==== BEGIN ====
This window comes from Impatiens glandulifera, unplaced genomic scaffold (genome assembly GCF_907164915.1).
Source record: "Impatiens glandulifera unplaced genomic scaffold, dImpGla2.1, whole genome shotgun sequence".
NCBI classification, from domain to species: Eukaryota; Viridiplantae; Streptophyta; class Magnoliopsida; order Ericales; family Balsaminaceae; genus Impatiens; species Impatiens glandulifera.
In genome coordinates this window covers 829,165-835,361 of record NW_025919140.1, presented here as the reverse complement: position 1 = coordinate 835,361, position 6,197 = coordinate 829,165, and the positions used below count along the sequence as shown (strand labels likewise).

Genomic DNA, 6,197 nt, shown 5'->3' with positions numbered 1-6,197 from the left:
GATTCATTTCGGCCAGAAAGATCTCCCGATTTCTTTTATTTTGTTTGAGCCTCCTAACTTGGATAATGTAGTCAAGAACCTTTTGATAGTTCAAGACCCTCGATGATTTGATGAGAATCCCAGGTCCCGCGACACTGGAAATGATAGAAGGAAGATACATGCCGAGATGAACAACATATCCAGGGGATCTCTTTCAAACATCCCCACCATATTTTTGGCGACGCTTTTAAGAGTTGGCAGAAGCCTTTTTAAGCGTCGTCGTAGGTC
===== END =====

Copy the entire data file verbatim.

This window comes from Impatiens glandulifera, unplaced genomic scaffold (genome assembly GCF_907164915.1).
Source record: "Impatiens glandulifera unplaced genomic scaffold, dImpGla2.1, whole genome shotgun sequence".
NCBI classification, from domain to species: Eukaryota; Viridiplantae; Streptophyta; class Magnoliopsida; order Ericales; family Balsaminaceae; genus Impatiens; species Impatiens glandulifera.
In genome coordinates this window covers 829,165-835,361 of record NW_025919140.1, presented here as the reverse complement: position 1 = coordinate 835,361, position 6,197 = coordinate 829,165, and the positions used below count along the sequence as shown (strand labels likewise).

Genomic DNA, 6,197 nt, shown 5'->3' with positions numbered 1-6,197 from the left:
GATTCATTTCGGCCAGAAAGATCTCCCGATTTCTTTTATTTTGTTTGAGCCTCCTAACTTGGATAATGTAGTCAAGAACCTTTTGATAGTTCAAGACCCTCGATGATTTGATGAGAATCCCAGGTCCCGCGACACTGGAAATGATAGAAGGAAGATACATGCCGAGATGAACAACATATCCAGGGGATCTCTTTCAAACATCCCCACCATATTTTTGGCGACGCTTTTAAGAGTTGGCAGAAGCCTTTTTAAGCGTCGTCGTAGGTC